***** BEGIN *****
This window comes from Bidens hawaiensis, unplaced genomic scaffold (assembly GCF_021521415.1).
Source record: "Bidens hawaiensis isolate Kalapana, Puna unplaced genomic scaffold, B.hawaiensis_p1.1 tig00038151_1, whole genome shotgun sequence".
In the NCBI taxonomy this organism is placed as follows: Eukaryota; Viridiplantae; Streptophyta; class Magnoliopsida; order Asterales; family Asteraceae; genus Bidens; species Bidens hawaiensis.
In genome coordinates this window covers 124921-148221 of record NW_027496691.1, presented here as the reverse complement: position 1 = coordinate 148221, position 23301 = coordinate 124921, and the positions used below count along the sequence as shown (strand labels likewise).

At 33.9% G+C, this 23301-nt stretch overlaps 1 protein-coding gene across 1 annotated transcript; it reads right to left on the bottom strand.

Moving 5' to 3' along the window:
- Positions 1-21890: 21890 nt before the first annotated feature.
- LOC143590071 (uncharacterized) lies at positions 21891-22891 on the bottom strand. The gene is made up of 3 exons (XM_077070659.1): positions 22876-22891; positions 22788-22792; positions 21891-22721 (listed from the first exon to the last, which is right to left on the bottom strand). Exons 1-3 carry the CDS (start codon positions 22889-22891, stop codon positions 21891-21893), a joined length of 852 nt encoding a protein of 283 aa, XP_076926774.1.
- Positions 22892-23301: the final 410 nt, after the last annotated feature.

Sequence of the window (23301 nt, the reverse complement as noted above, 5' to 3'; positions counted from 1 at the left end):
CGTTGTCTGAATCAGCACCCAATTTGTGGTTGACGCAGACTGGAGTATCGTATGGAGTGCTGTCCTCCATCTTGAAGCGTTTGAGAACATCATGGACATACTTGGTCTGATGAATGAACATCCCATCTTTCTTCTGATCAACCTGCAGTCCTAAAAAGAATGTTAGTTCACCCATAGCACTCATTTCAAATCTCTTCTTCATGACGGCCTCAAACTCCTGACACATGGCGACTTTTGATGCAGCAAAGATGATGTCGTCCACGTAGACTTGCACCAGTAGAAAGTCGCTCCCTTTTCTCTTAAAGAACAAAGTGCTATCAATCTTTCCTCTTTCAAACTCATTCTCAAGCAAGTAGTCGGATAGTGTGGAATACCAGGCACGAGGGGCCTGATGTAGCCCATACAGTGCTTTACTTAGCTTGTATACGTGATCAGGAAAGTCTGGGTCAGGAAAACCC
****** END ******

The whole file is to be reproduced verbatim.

This window comes from Bidens hawaiensis, unplaced genomic scaffold (assembly GCF_021521415.1).
Source record: "Bidens hawaiensis isolate Kalapana, Puna unplaced genomic scaffold, B.hawaiensis_p1.1 tig00038151_1, whole genome shotgun sequence".
In the NCBI taxonomy this organism is placed as follows: Eukaryota; Viridiplantae; Streptophyta; class Magnoliopsida; order Asterales; family Asteraceae; genus Bidens; species Bidens hawaiensis.
In genome coordinates this window covers 124921-148221 of record NW_027496691.1, presented here as the reverse complement: position 1 = coordinate 148221, position 23301 = coordinate 124921, and the positions used below count along the sequence as shown (strand labels likewise).

At 33.9% G+C, this 23301-nt stretch overlaps 1 protein-coding gene across 1 annotated transcript; it reads right to left on the bottom strand.

Moving 5' to 3' along the window:
- Positions 1-21890: 21890 nt before the first annotated feature.
- LOC143590071 (uncharacterized) lies at positions 21891-22891 on the bottom strand. The gene is made up of 3 exons (XM_077070659.1): positions 22876-22891; positions 22788-22792; positions 21891-22721 (listed from the first exon to the last, which is right to left on the bottom strand). Exons 1-3 carry the CDS (start codon positions 22889-22891, stop codon positions 21891-21893), a joined length of 852 nt encoding a protein of 283 aa, XP_076926774.1.
- Positions 22892-23301: the final 410 nt, after the last annotated feature.

Sequence of the window (23301 nt, the reverse complement as noted above, 5' to 3'; positions counted from 1 at the left end):
CGTTGTCTGAATCAGCACCCAATTTGTGGTTGACGCAGACTGGAGTATCGTATGGAGTGCTGTCCTCCATCTTGAAGCGTTTGAGAACATCATGGACATACTTGGTCTGATGAATGAACATCCCATCTTTCTTCTGATCAACCTGCAGTCCTAAAAAGAATGTTAGTTCACCCATAGCACTCATTTCAAATCTCTTCTTCATGACGGCCTCAAACTCCTGACACATGGCGACTTTTGATGCAGCAAAGATGATGTCGTCCACGTAGACTTGCACCAGTAGAAAGTCGCTCCCTTTTCTCTTAAAGAACAAAGTGCTATCAATCTTTCCTCTTTCAAACTCATTCTCAAGCAAGTAGTCGGATAGTGTGGAATACCAGGCACGAGGGGCCTGATGTAGCCCATACAGTGCTTTACTTAGCTTGTATACGTGATCAGGAAAGTCTGGGTCAGGAAAACCC